The predictive coding framework supports the brain functions to minimize surprises and uncertainty that may be faced by us.
Let us look at the example of how our brain extrapolates. It takes time for information from our eyes to reach our brain. It takes further time to analyse the received electrical signals to come to a conclusion on the data. Only at this point of time we can perceive the meaning of the input data. Due to this processing delay, the information available to our conscious perception is always outdated.
Let us consider catching a ball. It takes several dozen milliseconds for information from the eye to reach our brain and about 120 milli-seconds to take any action on the basis of this information. As the ball continues to move all this while, our perception about the current position of the ball is always lagging. Typically, in lots of sports, balls travel at speeds well above 100km per hour, This means that the ball can move more than three metres during this lag time before we consciously perceive the ball. Clearly, if we react based on the perceived position of the ball, we would never be able to catch or hit the ball as it would have passed us by due to the delay. However, we manage to hit the ball only because our intelligent brain extrapolates the moving object’s position forward, along its perceived trajectory. In cricket, the bowler tries to deceive the batsman by making the ball move in a different direction than what the batsman’s brain has projected.
Similarly, our intelligent brain, based on our previous experiences, has learned that a single sensory cue, such as a loud bang, can have many different causes. It could be a door being slammed, a bursting balloon, a hand clap, a gunshot etc. Our brain searches our memory for past experiences to provide the closest match to this sound, fully taking into account the context with its accompanying sights, smells and other sensations.
Here is another example of predictive processing by our brain. Let us see how our brain can so effortlessly read jumbled and garbled words.
“It deosn’t mttaer in waht oredr the ltteers in a wrod are, the olny iprmoetnt tihng is taht the frist and lsat ltteer be at the rghit pclae. The rset can be a toatl mses and you can sitll raed it wouthit porbelm. Tihs is bcuseae the huamn mnid deos not raed ervey lteter by istlef, but the wrod as a wlohe.”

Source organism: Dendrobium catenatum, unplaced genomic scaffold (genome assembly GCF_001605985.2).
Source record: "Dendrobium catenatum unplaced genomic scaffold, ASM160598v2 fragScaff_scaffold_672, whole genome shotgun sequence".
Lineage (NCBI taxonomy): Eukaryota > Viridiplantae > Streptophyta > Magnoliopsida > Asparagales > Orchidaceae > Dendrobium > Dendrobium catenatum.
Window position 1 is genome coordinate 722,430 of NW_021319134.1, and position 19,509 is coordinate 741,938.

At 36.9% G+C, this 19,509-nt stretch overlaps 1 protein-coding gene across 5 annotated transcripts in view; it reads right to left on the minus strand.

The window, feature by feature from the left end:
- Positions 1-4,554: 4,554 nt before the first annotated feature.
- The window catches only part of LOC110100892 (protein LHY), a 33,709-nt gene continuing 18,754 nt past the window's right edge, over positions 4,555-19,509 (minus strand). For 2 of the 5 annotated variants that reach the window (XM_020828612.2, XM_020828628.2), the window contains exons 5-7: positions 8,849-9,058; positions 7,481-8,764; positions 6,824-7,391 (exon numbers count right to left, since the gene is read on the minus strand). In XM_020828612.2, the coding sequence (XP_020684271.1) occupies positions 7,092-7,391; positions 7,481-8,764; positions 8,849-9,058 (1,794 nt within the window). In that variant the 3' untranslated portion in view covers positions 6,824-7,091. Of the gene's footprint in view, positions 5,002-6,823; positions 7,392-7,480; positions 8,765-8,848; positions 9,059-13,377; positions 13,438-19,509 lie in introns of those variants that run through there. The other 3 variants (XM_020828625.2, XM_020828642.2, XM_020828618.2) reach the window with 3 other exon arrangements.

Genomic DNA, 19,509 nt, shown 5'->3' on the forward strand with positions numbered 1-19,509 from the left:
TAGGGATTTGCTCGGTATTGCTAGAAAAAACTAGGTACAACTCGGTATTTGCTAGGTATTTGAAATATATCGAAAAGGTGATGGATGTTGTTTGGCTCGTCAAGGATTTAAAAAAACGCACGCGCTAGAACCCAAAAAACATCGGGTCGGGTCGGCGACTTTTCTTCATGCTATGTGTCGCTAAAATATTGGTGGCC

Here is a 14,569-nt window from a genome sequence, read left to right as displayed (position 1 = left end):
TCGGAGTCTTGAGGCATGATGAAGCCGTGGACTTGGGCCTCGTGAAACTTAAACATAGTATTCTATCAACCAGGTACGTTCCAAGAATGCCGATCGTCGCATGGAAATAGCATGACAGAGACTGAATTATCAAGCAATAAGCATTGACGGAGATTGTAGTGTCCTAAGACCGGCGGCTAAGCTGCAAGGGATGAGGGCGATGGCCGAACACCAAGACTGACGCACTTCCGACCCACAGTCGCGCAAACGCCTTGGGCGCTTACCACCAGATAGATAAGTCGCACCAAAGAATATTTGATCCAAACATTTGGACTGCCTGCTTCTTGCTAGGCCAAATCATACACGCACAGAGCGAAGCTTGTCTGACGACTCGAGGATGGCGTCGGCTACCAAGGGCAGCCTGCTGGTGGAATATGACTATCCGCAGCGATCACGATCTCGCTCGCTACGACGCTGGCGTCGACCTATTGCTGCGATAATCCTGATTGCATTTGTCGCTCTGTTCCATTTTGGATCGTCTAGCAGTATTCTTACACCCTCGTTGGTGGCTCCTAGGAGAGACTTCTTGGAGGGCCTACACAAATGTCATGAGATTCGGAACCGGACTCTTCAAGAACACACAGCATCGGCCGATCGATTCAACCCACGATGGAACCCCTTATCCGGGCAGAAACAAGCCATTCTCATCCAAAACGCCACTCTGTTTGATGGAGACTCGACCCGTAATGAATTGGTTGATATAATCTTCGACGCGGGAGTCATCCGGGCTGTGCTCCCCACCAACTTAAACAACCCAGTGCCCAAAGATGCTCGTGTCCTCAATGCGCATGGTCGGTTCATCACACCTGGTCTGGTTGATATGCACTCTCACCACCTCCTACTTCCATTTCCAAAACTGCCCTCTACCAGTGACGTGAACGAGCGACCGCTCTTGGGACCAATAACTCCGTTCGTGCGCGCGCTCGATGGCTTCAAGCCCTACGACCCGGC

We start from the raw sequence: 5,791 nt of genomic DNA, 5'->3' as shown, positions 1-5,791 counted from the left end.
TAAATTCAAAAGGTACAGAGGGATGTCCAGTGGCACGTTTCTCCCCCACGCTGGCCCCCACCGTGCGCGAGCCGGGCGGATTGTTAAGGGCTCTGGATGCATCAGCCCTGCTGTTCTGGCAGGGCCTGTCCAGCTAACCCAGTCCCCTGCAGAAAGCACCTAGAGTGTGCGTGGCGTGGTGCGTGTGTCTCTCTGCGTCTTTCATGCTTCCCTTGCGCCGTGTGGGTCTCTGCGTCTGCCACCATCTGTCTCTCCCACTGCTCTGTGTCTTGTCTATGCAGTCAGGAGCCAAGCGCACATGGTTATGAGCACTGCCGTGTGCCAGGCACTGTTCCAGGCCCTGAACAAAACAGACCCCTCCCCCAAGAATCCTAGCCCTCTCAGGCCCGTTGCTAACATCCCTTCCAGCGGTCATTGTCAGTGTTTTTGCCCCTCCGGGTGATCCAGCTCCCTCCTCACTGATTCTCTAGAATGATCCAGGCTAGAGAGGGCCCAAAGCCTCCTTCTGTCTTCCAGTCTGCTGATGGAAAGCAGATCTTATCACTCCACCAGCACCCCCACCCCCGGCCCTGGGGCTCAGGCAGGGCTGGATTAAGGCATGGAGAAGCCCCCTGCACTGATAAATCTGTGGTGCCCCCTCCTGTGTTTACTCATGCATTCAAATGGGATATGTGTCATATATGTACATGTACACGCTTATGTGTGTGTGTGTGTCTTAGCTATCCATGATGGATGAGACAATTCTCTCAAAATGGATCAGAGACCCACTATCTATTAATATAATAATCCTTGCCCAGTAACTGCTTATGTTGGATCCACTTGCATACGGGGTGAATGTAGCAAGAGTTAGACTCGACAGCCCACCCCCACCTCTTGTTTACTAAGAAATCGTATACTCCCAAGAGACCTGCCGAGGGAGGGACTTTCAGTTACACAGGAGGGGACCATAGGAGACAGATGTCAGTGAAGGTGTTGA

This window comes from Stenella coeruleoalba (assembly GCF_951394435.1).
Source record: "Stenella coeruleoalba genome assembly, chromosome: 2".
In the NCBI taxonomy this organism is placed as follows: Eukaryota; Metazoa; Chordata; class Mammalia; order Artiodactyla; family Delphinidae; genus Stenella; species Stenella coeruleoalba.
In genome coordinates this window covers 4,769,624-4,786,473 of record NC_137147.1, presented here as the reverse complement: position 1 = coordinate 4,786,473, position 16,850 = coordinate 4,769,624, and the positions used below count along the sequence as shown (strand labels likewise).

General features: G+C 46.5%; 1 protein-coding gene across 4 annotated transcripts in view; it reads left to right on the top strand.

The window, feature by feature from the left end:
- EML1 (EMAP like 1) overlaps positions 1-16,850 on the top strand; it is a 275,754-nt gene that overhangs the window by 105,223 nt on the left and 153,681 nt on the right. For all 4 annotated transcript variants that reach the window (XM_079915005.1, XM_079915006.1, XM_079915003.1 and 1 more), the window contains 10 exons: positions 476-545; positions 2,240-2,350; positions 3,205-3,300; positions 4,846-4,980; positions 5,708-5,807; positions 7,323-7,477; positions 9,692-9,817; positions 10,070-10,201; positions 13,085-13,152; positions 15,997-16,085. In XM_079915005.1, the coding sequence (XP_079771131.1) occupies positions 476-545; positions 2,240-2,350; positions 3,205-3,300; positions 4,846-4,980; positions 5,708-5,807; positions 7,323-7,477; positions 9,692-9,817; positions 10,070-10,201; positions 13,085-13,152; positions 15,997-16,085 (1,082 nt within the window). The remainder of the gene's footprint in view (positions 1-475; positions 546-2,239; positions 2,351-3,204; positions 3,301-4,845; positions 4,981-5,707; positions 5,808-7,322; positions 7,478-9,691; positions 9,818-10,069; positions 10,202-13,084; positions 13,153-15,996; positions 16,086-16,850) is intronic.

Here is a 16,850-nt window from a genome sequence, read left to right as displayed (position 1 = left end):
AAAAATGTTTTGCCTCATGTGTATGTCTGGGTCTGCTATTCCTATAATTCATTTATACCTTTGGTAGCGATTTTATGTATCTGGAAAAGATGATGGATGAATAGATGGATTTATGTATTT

As our brain deciphered each word in the example above, it also predicted which words would logically come next to form a coherent sentence. Dr Lars Muckli, neurophysiologist at the University of Glasgow, says “We are continuously anticipating what we will see, hear or feel next.”
Here is another example of how context decides our perception.
Look at the same shape in the middle appearing in two different contexts. Given the context below where there are two alphabets on either side, we will perceive the shape to be “B”.
On the other hand, in the following context of numbers on either side, the same shape will be perceived by us as the number “13.”
Our perception is therefore driven by our cognitive expectations based on the context.
There is also downside. We underestimate the capacity of our brains to create their own convincing realities. Psychologists use the term “cognitive distortions” to describe irrational, inflated thoughts or beliefs that distort a person’s perception of reality, usually in a negative way.
We underestimate how powerfully realistic some dissociative experiences, hallucinations and other well-recognized mental/neural misperceptions can seem. And yet we find our own subjective perceptions so persuasive that we are more willing to doubt the laws of physics than to doubt our own minds. We can’t help assuming that perception equals reality.
Psychiatrists therefore have an unenviable task of trying to persuade people to be sceptical about their own beliefs and to critically examine the evidence for their assumptions and to not automatically believe their own thoughts and perceptions.
For all the advancements the world has seen in every field of science, including neuroscience, the mechanics of perception and thinking still elude comprehensive understanding.
Take these examples of what scientists are still trying to figure out. When we lie on our sides, the brain appears to dial down its reliance on information related to the external world and instead increases reliance on internal perceptions generated by touch. Blindfolding degrades our representation of the external world, which allows our internal body-centred perception to dominate. In our inner ear, we have a little bit of ocean that came with us when we evolved from the sea. We carry it around to assess gravity, so we can tell which way is up. Issues with our hearing system can cause disorders such as vertigo.
Indian philosophy, even as early as the period of Rig-Veda, gave the concept of Maya to depict the world as unreal and illusionary. The changing world that we see around us can be compared to the moving images on a movie screen. There cannot be a movie without the screen. Brahman, our true self, is the one who enables us like the screen to sense the world as reality.
Vijnanavada Buddhism also looks at the world as unreal and only as the projection of our mind.